I'm looking for a tough (drop resistant, etc), small USB + eSATA external hard drive specifically for backups that will be taken off-site and potentially stored over long periods. Size 500GB and up.

There are so many products out there, and I'm having a hard time identifying which might be best suited for this purpose.

Edit: I'm not looking for one drive, I'm looking for a brand/model of drive that is well suited for frequent off-site transport and storage.

closed as too localized by Skyhawk, Mark Henderson Dec 1 '11 at 4:41

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  • I think the superuser guys will offer a better answer to this one, but I may be wrong – Chopper3 Dec 31 '09 at 18:45
  • This is specifically for backing up servers and NAS devices onto HD media that is durable enough to be taken off-site on a frequent basis, and / or stored under unknown conditions for long periods (3 years). – Boden Dec 31 '09 at 19:05
  • Have you considered just using several cheap external usb drives instead of worrying about how rugged one particular drive is? That's what I do right now and it works pretty well. – Phil Hollenback Jan 1 '10 at 3:27
  • Because they'll get tossed around a bit as they're shuffled on and off site...or into a safety deposit box. If the difference between a "cheap" external drive and one that can withstand drops, heat, water, etc isn't a whole lot...then I'd rather buy the tougher model. I'm surprised this question didn't generate a few quick recommendations with external HD backup becoming more popular. – Boden Jan 2 '10 at 4:35

I'd recommend you store the drive offsite in a Turtle Case or Pelican Case:

Turtle Cases Pelican Cases

They might seem expensive but they are designed and built for this purpose e.g. they have fittings for padlocks/tamper evident seals that you might want to use for the offsite store.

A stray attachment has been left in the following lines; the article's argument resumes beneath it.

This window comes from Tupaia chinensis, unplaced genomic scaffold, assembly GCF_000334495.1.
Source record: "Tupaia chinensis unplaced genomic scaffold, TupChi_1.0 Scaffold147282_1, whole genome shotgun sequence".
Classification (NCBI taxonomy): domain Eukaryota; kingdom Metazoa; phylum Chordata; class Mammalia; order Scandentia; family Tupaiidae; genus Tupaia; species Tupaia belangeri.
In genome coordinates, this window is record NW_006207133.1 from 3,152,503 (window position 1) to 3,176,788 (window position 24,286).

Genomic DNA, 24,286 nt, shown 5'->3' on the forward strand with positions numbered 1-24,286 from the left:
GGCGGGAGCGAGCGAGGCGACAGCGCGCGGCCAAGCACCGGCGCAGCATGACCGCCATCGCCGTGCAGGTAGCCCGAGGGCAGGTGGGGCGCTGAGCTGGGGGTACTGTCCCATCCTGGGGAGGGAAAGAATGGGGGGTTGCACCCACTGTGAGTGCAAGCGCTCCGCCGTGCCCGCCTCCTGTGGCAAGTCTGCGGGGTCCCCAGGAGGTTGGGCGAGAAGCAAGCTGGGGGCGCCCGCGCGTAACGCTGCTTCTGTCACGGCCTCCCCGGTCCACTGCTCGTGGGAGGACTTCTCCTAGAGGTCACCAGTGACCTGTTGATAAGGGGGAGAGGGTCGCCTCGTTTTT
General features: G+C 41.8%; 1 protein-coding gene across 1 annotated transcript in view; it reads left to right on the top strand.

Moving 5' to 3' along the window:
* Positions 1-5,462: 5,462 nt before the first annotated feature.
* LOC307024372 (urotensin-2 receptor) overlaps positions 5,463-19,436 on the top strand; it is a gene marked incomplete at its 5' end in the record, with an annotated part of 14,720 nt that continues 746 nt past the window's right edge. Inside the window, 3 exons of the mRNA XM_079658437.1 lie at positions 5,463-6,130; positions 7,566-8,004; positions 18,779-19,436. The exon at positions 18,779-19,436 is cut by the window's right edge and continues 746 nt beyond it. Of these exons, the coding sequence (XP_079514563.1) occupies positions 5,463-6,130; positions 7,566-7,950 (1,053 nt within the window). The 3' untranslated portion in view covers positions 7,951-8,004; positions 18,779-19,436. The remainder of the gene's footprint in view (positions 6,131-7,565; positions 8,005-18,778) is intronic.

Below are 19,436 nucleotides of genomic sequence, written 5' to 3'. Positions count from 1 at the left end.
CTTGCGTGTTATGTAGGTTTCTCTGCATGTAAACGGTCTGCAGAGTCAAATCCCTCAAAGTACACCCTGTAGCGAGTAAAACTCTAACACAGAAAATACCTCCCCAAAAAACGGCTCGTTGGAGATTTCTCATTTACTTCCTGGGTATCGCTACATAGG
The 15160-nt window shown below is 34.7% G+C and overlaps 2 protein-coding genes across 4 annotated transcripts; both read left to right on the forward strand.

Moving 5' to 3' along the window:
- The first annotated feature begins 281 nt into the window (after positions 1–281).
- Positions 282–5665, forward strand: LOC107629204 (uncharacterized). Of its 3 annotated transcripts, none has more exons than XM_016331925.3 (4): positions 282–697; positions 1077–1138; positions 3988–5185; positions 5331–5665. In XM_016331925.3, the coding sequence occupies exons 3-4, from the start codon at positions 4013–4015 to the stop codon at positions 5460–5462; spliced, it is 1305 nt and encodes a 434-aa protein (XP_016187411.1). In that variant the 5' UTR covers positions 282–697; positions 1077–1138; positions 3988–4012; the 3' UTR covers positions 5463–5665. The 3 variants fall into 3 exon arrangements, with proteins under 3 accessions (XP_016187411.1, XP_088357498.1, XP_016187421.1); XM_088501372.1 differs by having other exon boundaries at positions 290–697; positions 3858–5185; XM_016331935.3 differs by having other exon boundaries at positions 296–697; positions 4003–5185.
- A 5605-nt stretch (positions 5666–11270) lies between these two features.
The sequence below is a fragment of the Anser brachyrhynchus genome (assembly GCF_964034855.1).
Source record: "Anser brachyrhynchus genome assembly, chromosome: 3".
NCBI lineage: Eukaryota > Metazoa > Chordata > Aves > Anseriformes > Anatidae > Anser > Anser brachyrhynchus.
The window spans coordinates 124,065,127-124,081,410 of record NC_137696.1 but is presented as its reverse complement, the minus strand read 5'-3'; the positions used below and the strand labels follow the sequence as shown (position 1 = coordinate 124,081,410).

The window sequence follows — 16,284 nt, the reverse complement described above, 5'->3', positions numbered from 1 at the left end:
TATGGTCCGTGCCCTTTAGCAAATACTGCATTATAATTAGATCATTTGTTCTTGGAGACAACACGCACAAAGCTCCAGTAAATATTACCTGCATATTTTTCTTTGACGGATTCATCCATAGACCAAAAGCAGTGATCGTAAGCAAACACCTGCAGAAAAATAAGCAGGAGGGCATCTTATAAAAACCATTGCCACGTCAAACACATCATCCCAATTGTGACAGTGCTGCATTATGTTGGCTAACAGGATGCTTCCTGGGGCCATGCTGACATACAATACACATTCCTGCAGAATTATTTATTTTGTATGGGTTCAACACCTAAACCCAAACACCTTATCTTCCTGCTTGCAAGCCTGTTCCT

I once saw some tapes which were damaged by a leaking toilet above the room where they were stored in a bank branch. Had they used the above they would have had some smelly cases and good tapes inside.

Updated: Heard about the "Travelling Terabyte" project on a podcast this evening. They put tv shows on a disk rig and ship them out to troops in Afghanistan/Iraq:

Travelling Terabyte Project

All the specs and equipment they use are listed there.

  • Great suggestion. I definitely look into them. – Boden Dec 31 '09 at 19:07
  • Thanks for the update! The hard drive enclosures used by the project are from CoolGear. – Boden Jan 12 '10 at 16:41

I've stopped using physical off-site backups for a number of reasons: - HDDs are not rugged - Someone needs to physically do work (swap hard drives) - HDDs fail.

I'm now using Super Flexible File Sync to send all my customer's data to Amazon S3. Benefits for me are: - Improved reliability over HDDs with 99.999999999% durability - No-one has to do any physical work - I get e-mailed every day that the backup was successful and what it did, a missing e-mail means I need to check the server - Super Flex is infinitely configurable, I set it to keep 30 file versions and keep 60 days of archive history - Unlike a HDD in a staff member's bag, the backup is secure as it's transferred via SSL & Super Flex password protects the files in Zip.

The increased cost of S3 over a number of delicate HDD is well recouped in the improved flexibility and reliability. Plus they drop the price every 6 months, and if you only need 99.99% durability it's half the price.

The disadvantage is large backup files (such as Exchange databases) which are difficult to transmit.

As for HDDs, I went exclusively Seagate for reputation and ease of purchase. I've since had almost every single Seagate Enterprise drive I installed fail, so I've been swapping them all out for Western Digital.

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